As I walked through the old neighborhood around Shala Park, I noticed the amount of garbage in the street had not changed. Other things too, like stray cats, scruffy dogs and goats are still here and there. The people sitting around on little wooden stools guarding doorways and gates are all still in the same place. There are still random holes in the sidewalks and people using the street as a urinal. All those things that are specifically Addis, remain so.
Meanwhile, other obvious changes have taken place over the last two years, but you gotta lift your eyes above the street level to see what’s going on. If you can see through all the dust in the air, you’ll wonder if you’re still in Addis Ababa.
Ethiopian urban planning is at full hilt. Before any large construction project is finished, the next five are already underway. Developers had just started to raise towers on Bole Tele back in 2012. Houses were quickly demolished and pits dug for support. I watched eucalyptus scaffolding climbed the cement pillars and rainwater filled the gigantic holes. Today, none of the buildings are completely finished, but sunshine filters through in the late afternoon, warming the bodies of pedestrians with rays of progress.
When I arrived back in 2010, there were few functioning street lights. Now they are everywhere, and some will count down the red light. Traffic in Addis has come a long way in four years. Light rail tracks run from Meganegna through Meskel Square to Mexico Square and beyond. Two-lane roads side up next to the rails. If you thought the four-lane Urael intersection was crowded at rush hour, imagine two lanes and a light railway! The great Meskel Square is now shackled with concrete bridges. The city’s famous square, so iconic and central to the September 26th celebration of fire and cleansing, is now the intersection of the two railways, the intersection of tradition and modernity. The capital city is burying the old version of itself under thousands of tons of the Entoto mountain rock.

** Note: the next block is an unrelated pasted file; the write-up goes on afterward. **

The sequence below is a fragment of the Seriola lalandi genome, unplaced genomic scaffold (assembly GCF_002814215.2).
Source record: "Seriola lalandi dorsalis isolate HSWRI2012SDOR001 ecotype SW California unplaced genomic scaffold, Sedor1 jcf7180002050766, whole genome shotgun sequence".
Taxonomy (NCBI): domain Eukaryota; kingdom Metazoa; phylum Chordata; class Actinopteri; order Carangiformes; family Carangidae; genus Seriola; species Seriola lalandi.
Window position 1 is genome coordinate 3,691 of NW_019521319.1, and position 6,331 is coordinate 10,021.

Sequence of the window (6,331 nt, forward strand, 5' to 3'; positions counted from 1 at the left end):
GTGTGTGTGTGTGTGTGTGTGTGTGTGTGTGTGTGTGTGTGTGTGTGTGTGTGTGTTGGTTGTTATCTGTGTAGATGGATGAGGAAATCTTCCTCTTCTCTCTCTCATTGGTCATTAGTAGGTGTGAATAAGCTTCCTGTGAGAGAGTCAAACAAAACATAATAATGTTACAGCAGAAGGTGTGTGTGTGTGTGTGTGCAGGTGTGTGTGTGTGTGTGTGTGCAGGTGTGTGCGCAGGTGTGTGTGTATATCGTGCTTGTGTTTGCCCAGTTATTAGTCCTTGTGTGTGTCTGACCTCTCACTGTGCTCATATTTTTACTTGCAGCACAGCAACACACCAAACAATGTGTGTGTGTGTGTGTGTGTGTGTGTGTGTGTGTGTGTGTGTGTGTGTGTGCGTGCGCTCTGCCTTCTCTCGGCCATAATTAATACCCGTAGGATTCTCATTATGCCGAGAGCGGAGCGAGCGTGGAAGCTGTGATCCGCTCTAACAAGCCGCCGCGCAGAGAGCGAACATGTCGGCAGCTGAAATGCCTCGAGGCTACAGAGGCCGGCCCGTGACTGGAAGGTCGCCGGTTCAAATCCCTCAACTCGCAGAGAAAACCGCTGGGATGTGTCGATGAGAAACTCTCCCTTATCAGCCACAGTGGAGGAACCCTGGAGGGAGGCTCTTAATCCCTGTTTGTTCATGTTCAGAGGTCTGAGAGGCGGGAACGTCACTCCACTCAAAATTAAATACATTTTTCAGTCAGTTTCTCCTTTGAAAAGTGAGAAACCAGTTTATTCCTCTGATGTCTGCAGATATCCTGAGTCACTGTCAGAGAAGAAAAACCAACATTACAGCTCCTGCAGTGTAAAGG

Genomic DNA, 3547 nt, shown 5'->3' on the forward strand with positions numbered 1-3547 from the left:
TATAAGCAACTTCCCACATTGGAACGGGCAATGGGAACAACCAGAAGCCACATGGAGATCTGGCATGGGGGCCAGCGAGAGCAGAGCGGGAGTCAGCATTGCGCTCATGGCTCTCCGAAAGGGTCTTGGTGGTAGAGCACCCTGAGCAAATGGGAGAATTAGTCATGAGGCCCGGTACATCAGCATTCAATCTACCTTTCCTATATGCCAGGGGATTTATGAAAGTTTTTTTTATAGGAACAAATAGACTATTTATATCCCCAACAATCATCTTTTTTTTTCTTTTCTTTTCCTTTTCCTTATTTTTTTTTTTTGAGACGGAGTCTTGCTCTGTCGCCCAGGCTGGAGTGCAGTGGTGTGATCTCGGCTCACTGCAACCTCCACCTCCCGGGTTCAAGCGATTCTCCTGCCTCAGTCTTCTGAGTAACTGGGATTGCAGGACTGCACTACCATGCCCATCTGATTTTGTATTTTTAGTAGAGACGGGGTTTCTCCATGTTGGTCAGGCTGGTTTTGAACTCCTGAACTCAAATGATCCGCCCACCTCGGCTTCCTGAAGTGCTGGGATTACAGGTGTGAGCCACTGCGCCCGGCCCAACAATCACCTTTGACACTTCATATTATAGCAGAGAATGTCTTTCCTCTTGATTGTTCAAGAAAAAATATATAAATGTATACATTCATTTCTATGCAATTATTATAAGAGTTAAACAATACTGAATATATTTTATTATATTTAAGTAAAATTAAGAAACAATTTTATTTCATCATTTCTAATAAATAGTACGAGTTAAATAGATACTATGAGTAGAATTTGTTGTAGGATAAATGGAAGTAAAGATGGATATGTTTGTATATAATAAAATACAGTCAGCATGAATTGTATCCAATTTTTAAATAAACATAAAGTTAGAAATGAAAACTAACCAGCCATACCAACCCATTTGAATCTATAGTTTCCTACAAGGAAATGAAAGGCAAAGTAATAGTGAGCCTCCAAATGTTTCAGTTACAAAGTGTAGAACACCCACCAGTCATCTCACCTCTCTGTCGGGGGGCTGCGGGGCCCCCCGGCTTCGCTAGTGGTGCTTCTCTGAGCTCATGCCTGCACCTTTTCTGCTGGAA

If you arrive at night, there is no dust, and the neon palm trees still light the way down Bole Tele. Scores of Ababans mill around the steel and glass, eating burgers and drinking Ambo Cola. Roomi Burger is packed. New buildings shine, others are on their way, bringing more cafes, more handbags, more Ambassador Suits and more photo bets to the populace. With each building come more jobs, more opportunities and at least one more rich building owner.
My house was turned into a ‘massage bet’ a trend that was just underway back in 2010. Habtu couldn’t cough up the 17,000 birr rent or compete with massage queens who can. Funny how the house ended up in the business of a pretend spa. It means that any triumphant return to my old room—the one I called the sinkhole—is just a 100 birr massage away.
The neighborhood is buzzing with bars and nightclubs. Chechenya seems much the same, still holding on to all that prime real estate with the grip of a desperate prostitute. From Chechenya, the side streets leading to Haya Hulet road are miniature havens of bars with bright signs, big windows and Teddy Afro sounds. And these too have evolved, now a mutant of what they once were. Instead of the basic ‘grocery’ measuring out droplets of local gin and Georgis beers, they now dub themselves ‘liquor bars’ or ‘sexy liquor bars’ and offer exotic mixed drinks like Mojitos, Sex on the Beech, and Ladis Kiler. The people who frequent Bole have a richer taste for the good life, and the good life is an intricate cocktail.
All in all the Addis Ababa experience is much the same. Power cuts (mebrat yellem), water cuts (wuha yellem) and there is shitty cell phone service (network yellem). There seem to be either fewer taxis or more people. A loud ‘waraj alleh’ will still get you out of the blue donkey, and taxi fares are paid in 1.50 birr increments. A cup of bunna by jebena costs the same 5 birr, and a jambo beer is 15 -20 birr, still just a dollar or so.
The eucalyptus trees continue to grow high on the mountains surrounding the city, and grass and weeds push through the cracks of the walls. Addis Ababa is alive, but like a pubescent teen, growing fast in one direction. Development hormones are charged and everything is off balance. The one dimensional progress of roads and buildings blows you away, but when you’re in the dark without a drop to drink, questions arise.Photos by Antonio Orria